values, then they will answer "because it is there" which is an answer
which cannot be ebated in terms of value because it is intended entirely as
a way to not answer the question.

: : In fact, at a later time this was shown to be true, since if one of the
: : two slits used to demonstrate the wave properties is equiped with a particle
: : detector which is active then the expiriment will demonstrate that there is
: : *not* a wave, and the behavior will be that of particles moving through two
: : slits. The exception to this is that if a computer records the data of incoming
: : particles, then erases that information at a later time with nobody having
: : observed the data, then the etected particles will behave as if they had not
: : been detected, and will behave like a wave instead of a particle.
: I'm familiar with the two slit experiment and it's implications. I'm not
: so sure about your description of it however. If the computer records the
: data and then erases it before it is observed the how do you know it was
: recorded? I'm also curious as to the thought process which regards a
: verification of one of the cornerstones of modern science as a vindication
: of their thesis (which seems to be: Science doesn't work).

Because my "thesis" is that science *appears* to work because it
is believed in- that human observation can make the determination between
how reallity will shape itself in regards to an event demonstrates that
expectation plays a role in that development, regardless of the presumed
"objectivity" of the observers, and that additionally there *is* a need
to consider the events of sentient beings upon an expiriment.

: : Subject deleted, but the explination: for one moment assume a
: : *subjective* reality- things only work if people expect them to. Now, put
: : yourself in the position of both a scientist an the peasants about 150-200
: : years ago. The scientist understands the machine, and expects it to work. The
: : peasants are confused by this "infernal contraption" and expect it to blow
: : apart as an abomination to nature and God.
: : So reality flips a coin, and some of the time it works, some of the
: : time it fails catastrophically. After a few more models (which the peasants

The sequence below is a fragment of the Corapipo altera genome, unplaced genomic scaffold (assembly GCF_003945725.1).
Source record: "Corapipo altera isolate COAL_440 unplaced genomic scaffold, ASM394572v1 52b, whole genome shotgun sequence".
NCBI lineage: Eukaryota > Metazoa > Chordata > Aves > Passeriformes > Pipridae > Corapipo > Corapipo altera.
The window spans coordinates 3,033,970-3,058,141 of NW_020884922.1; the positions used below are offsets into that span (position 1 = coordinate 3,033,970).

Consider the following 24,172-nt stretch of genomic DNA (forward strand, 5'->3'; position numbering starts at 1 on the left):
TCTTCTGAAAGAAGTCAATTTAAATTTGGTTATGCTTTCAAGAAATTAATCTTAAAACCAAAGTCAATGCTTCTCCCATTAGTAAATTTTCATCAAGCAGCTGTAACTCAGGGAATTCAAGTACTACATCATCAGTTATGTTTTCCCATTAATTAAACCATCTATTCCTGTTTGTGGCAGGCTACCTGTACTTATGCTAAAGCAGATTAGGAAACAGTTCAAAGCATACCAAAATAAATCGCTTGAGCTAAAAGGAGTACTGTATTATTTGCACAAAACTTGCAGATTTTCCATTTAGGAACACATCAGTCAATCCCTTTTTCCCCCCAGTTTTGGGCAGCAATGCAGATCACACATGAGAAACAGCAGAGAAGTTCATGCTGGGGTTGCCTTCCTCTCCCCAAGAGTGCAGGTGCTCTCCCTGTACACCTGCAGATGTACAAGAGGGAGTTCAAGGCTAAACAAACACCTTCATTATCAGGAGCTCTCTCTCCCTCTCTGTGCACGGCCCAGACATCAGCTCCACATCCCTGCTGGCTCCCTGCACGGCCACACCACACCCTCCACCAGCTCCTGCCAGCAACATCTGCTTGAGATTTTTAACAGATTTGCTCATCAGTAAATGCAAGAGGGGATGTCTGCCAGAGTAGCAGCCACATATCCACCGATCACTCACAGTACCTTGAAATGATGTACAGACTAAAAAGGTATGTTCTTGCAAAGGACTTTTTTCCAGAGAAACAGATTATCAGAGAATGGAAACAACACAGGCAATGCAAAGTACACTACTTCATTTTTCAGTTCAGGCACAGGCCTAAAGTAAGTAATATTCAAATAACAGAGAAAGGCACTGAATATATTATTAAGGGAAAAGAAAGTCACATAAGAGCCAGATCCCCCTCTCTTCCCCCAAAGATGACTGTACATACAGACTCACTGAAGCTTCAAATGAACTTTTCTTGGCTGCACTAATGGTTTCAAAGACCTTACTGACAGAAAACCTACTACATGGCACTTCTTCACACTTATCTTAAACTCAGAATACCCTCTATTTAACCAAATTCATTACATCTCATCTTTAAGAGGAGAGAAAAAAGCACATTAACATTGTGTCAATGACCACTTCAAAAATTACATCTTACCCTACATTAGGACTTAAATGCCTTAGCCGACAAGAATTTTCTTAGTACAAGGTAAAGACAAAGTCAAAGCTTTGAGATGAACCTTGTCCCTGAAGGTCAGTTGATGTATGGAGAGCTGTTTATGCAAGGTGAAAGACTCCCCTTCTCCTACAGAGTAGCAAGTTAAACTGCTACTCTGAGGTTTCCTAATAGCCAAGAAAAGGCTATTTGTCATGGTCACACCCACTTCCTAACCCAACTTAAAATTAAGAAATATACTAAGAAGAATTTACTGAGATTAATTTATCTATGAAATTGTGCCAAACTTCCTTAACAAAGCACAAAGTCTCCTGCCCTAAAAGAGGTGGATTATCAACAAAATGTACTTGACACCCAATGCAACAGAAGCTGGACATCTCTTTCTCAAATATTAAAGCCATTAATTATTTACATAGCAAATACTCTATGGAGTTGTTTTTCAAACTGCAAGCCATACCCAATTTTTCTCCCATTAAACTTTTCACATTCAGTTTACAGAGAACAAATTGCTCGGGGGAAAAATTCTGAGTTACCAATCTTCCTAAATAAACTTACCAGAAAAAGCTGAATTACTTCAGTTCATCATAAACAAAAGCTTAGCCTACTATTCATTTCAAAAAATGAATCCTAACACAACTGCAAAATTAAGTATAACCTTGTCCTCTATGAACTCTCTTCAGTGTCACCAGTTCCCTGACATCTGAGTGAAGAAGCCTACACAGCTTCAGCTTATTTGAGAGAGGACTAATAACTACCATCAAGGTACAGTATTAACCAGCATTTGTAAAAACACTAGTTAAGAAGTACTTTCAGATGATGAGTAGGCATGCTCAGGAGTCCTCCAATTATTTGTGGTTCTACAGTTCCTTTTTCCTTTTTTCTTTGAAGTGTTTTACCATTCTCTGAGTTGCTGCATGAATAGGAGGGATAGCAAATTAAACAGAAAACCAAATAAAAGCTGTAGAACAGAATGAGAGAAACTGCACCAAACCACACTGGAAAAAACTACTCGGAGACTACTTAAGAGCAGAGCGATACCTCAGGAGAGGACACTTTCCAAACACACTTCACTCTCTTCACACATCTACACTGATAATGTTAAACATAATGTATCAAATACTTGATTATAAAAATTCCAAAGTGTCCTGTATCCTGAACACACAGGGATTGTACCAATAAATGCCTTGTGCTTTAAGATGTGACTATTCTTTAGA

: : have observed working better over time, thus reducing the chance of failure
: : as they come to expect it to work most of the time) the evice can now be
: : operated without the scientist present. After a lot more time, as people
: : come to expect technological devices to work, they do, and the long drawn
: : out process of several models from a century ago no longer applies.
: I can account for all these observations with a different theory
: But I won't. All I will note is that you have shown no neccessary
: connection between expectation and result. It's not that you aren't doing
: science old bean, just that the science you're doing is appalingly bad.
: You are aware that quantum effects are only observable on the quantum
: scale?

Perhaps it is a difference in how we observe?
In theory, on a macro scale coul not a principle remarkably similar
to the quantum effect occur, but since each event is observed by a multitude
of people, it would then be the prevailing belief which would prevail?
After all, do not most people believe in gravity?
Now the scientist, sitting alone in their labratory, makes supposedly
"objective" observations. Perhaps there is a small team- the point is
irrelevant. They observe, while in a different state of mind from the general
populace, events which cause them to model a new variation upon the old ways
of assuming that reality worked. As their views become accepted, more people
begin assume the new model works, and reality starts to behave in this fashion.
Practically, this model offers very little benefit to science, since
it kicks away the primary support of science: the objectivity of both science
and nature.
Or as one person put it "if a tree falls in a forest, and nobody
observes it, is there really a forest?"

: : : a series of events more accurately than the current scientific model
: : : then pretty soon it (or a hacked variant) will *be* the scientific model.
: : No, because it is, as you have said earlier, not science.
: Actually I'd say its more likely to be because your models don't in fact
: predict the outcomes of any given series of events better than the
: current model.